Tory Shaun Bailey, a sometime adviser to Boris Johnson, has again damaged his campaign to become Mayor of London by claiming people “would buy lots of drugs” if they were given a universal basic income.
It is the latest gaffe in a disastrous campaign run by Bailey, a Conservative member of the London Assembly.
Bailey made his comments during a debate about piloting the system in the capital. He said he had concerns about how “the human condition” was being overlooked.
Bailey’s critics called his claims “extraordinary” and “shocking”, but today his campaign organisers were unapologetic for the remarks.
“Shaun Bailey has over 20 years of experience as a youth worker,” a campaign spokesperson told BBC London. “He’s been homeless and he’s been out of work. So Shaun won’t take any lectures from career politicians on what life is like for those struggling to get on.”
The London Mayor elections are on May 6, with Bailey trailing in the polls by 21 per cent behind Labour’s Sadiq Khan.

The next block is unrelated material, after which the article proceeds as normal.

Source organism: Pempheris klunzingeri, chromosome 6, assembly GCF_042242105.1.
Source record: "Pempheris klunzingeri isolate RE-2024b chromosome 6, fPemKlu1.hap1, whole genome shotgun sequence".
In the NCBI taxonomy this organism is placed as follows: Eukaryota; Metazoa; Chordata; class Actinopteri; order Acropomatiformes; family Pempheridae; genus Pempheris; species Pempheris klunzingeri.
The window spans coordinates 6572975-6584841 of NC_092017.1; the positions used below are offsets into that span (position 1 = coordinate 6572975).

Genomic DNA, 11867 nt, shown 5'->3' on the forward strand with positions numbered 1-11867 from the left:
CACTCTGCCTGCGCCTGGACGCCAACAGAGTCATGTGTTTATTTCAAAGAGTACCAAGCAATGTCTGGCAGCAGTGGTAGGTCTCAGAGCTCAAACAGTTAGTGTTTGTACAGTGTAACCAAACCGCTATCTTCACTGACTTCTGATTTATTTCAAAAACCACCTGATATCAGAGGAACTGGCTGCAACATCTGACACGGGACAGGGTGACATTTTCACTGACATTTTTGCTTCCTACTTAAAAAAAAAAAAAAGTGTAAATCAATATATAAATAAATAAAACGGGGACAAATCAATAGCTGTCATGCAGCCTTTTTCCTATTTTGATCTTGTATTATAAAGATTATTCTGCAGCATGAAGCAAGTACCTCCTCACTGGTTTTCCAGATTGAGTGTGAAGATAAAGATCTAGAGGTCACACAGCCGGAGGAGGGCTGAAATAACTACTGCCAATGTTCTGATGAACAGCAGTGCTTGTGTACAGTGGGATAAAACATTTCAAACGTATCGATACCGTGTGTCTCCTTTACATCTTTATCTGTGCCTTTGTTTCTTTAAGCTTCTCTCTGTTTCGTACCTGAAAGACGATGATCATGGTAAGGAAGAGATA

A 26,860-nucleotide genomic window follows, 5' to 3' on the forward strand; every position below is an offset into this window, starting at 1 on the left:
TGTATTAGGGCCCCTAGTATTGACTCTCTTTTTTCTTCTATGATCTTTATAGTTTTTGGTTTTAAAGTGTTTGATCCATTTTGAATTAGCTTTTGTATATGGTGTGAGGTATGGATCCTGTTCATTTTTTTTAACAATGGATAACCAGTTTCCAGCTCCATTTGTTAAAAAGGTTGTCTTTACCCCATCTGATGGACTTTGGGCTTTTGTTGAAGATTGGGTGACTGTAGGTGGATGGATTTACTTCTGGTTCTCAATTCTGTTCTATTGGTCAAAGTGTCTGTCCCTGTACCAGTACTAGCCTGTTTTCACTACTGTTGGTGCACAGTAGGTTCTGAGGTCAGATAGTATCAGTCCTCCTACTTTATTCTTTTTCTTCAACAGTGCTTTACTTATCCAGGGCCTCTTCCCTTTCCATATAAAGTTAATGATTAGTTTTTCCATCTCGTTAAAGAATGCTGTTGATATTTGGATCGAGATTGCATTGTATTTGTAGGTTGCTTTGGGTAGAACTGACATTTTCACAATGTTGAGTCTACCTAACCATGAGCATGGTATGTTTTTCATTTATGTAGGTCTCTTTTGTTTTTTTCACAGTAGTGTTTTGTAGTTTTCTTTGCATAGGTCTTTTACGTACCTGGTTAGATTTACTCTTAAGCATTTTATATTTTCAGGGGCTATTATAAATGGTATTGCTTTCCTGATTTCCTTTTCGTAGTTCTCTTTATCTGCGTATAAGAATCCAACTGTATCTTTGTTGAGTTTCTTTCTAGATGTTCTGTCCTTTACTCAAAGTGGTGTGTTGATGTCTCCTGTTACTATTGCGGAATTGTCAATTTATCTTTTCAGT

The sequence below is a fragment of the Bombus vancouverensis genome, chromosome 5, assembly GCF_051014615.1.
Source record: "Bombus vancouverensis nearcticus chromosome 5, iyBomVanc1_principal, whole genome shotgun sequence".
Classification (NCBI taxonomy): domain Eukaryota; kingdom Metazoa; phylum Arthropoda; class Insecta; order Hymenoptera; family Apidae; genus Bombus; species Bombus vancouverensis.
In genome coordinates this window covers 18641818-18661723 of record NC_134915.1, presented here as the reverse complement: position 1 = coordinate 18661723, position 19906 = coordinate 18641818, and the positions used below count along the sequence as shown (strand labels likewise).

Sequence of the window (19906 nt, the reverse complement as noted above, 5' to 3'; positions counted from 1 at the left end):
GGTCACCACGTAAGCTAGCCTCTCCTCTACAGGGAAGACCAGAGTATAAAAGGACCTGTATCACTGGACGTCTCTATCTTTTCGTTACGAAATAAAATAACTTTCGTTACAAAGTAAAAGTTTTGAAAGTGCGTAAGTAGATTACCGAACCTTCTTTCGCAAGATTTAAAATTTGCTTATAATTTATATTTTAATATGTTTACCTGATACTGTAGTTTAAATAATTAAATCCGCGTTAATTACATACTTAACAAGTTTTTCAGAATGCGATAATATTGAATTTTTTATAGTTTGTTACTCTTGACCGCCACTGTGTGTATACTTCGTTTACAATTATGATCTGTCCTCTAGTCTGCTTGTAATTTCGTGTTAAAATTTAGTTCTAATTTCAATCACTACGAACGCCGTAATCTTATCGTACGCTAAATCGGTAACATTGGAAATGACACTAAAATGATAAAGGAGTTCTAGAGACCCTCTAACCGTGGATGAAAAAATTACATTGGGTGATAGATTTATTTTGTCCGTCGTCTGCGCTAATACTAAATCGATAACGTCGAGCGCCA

Bailey’s campaign has been so embarrassingly poor that there is even a possibility that, under the proportional representation voting system, Khan could be returned for a second term as Mayor on first-preference votes alone, if he manages to win 50 per cent or more of the vote. The most recent polls had Khan on 49 per cent.
Universal Basic Income is a programme under which a periodic payment delivered to all citizens of a given population without a means test or work requirement.
In yesterday’s debate, Bailey told the Greater London Authority’s economy committee at City Hall: “I know some people who would absolutely fly if you gave them a lump sum every week. I know some people that would buy lots of drugs.
“So where is the care for the person? How do you get past just universally giving people money?”
Simon Duffy, a director of the Centre for Welfare Reform, said Bailey’s comment was “an extraordinary claim” and “quite shocking”.
Duffy said, “There is a myth that ordinary people don’t know how to spend money. It’s not just false, it’s clearly unproven.”
The committee voted in favour of trialling a UBI in London, although it will be up to individual boroughs to host the scheme.
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